This document defines a specification of Semantic Versioning for managing changes to TypeScript types, including when the TypeScript compiler makes breaking changes in its type-checking and type emit across a “minor” release.
Informally, the big idea is the no new “red squiggles” rule:
If you are using a library which follows the policy outlined in this specification, you should not normally get new TypeScript type errors (“red squiggles” in your editor) when upgrading the library to a new minor version.
Although this an easy-enough intuition to describe, implementing it correctly is tricky: thus this specification.
- Version 1.0.0-beta.3
- Last updated on November 26, 2023
There are three levels of detail in this spec, broken out so you can get as much detail as you like—or just get the gist!
This very page covers all the big ideas. If you are an app author, this is probably enough info to get the big idea.
The Background and Basics section dives a bit deeper. For many library authors, this section will give you enough detail to get by.
For the really brave and nerdy, Appendix C gets into the most arcane bits of how TypeScript and SemVer interact!
This is somewhat more complicated than in other languages, even those other statically-typed languages with language-level SemVer guarantees (such as Rust and Elm), because TypeScript has an unusually flexible type system. In particular, its structural type system means many more kinds of both breaking and non-breaking changes are possible than in languages with a nominal type system.1 Accordingly, this document proposes a definition of SemVer which accounts for the extra flexibility afforded by these features.
x.9 in the previous cycle.
This means that defining SemVer for TypeScript Types requires that we specify a definition of Semantic Versioning which can absorb breaking changes in the TypeScript compiler as well as intentional changes by package authors. As such, it also requires clearly defined TypeScript compiler version support policies.
This section is a non-normative short summary for easy digestion. See the Formal Specification for normative text.
Things a package may do in a non-breaking way:
- widen what it accepts from you
- narrow what it provides to you
- add new exports
Things which constitute breaking changes in a package:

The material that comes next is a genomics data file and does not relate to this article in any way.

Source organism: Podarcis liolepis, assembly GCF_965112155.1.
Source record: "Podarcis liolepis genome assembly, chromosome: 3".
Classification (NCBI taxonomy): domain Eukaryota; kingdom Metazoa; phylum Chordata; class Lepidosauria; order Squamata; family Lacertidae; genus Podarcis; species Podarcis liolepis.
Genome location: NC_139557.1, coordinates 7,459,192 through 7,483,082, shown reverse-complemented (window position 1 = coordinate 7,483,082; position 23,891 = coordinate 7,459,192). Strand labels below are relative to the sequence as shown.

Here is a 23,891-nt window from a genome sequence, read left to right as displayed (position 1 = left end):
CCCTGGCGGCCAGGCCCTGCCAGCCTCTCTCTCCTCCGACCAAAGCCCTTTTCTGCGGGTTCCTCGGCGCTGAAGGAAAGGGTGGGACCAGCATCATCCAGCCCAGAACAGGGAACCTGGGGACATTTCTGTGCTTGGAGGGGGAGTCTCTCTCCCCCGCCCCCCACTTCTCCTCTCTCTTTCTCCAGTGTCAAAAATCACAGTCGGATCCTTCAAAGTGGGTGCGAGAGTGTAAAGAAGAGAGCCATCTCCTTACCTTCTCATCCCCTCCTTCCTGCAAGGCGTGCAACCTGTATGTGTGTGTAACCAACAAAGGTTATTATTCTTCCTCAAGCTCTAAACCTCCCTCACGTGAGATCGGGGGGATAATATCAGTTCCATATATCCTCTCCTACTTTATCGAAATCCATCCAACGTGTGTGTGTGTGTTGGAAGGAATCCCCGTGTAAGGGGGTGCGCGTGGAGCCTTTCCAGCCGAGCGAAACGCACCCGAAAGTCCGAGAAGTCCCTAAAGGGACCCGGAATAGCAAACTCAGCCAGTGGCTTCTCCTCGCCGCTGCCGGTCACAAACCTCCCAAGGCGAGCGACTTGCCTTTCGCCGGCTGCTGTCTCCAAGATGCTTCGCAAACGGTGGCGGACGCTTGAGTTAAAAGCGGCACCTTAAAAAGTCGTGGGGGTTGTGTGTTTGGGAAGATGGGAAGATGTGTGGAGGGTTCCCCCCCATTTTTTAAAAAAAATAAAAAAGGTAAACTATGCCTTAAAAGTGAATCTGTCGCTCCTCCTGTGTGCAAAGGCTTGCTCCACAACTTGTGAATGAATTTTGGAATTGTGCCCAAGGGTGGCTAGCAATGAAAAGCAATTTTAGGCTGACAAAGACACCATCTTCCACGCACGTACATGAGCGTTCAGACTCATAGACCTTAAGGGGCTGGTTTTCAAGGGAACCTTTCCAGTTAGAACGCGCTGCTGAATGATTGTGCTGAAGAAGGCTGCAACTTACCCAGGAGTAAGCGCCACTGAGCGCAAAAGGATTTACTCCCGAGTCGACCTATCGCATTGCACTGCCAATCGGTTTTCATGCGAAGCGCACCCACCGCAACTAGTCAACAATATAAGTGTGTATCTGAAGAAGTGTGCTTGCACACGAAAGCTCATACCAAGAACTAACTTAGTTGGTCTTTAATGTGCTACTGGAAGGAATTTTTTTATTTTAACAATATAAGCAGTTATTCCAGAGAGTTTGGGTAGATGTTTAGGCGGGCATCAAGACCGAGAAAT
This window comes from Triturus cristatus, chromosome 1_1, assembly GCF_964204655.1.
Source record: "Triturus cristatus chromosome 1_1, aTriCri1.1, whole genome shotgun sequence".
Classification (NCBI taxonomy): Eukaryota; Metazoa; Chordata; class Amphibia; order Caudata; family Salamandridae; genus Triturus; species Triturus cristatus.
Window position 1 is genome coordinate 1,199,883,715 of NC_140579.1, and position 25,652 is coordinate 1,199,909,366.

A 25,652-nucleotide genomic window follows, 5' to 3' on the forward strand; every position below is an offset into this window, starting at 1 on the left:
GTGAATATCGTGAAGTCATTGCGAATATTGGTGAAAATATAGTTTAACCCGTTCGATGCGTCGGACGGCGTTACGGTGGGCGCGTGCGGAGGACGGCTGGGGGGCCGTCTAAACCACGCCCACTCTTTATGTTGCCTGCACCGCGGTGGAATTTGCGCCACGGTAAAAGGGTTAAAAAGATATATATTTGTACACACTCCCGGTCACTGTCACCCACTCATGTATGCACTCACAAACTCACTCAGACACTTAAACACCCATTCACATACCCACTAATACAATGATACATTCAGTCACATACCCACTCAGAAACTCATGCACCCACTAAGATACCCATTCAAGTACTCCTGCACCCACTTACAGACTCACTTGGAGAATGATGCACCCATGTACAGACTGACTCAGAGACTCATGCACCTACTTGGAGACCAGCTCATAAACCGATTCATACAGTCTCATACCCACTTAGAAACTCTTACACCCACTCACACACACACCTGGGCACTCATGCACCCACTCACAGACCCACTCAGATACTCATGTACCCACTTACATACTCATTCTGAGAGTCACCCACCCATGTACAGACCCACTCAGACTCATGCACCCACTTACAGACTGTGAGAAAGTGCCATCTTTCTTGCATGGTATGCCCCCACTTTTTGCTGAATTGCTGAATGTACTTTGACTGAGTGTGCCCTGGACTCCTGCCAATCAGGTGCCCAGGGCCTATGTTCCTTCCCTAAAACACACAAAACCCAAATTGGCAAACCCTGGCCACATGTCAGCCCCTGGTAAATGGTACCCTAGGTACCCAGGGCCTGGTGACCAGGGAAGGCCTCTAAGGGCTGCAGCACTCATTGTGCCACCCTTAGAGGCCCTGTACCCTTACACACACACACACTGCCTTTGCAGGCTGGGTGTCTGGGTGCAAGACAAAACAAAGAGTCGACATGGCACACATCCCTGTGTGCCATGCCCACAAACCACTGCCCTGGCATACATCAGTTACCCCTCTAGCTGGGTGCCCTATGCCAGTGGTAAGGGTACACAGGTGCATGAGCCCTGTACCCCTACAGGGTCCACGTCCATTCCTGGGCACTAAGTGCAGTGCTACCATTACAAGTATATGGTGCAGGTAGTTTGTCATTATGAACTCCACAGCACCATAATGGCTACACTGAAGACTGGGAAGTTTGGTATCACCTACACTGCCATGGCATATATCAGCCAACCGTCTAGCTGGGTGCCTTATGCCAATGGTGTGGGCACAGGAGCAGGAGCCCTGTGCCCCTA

- narrowing what it accepts from you
- widening what it provides to you
- removing exports
Note that this summary elides many important details, and those details may surprise you! In particular "what it accepts" and "what it provides" have considerable depth and nuance: they include interfaces or types you can construct, function arguments, class field mutability, and more.
Public published types are part of the SemVer contract of a package, and must be versioned accordingly, per the specification above.
Adding a new TypeScript version to the support matrix may cause breaking changes. When it does not, adding it is a normal minor release. When it does cause a breaking change, the package must either mitigate that breakage (so consumers are not broken) or the package must release a major version.
Removing a TypeScript version from the support matrix is a breaking change, except when it falls out of the supported version range under the “rolling support windows” policy.
There are two recommended support policies for TypeScript compiler versions: simple majors and rolling window.
In simple majors, dropping support for a previously supported compiler version requires a breaking change.
In rolling window, a package may declare a range of supported versions which moves over time, similar to supporting evergreen browsers.
Packages using the “rolling window” policy should normally support all TypeScript versions released during the current ‘LTS’ of other core packages/runtimes/etc. they support, and drop support for them only when they drop support for that ‘LTS’, to minimize the number of major versions in the ecosystem.
Both the currently-supported compiler versions and the compiler version support policy must be documented.
Packages must be authored with the following compiler options:
Libraries should generally be authored with the following compiler options:
Many languages include structural typing in certain contexts, including Swift's protocols, Elm's record types, and row-polymorphic types in OCaml, PureScript, etc. However, of these only Elm provides language-level guidance or tooling, and at the time of authoring there is no public specification of its behavior. Its current algorithm is implementations-specified and roughly checks for addition or removal of fields.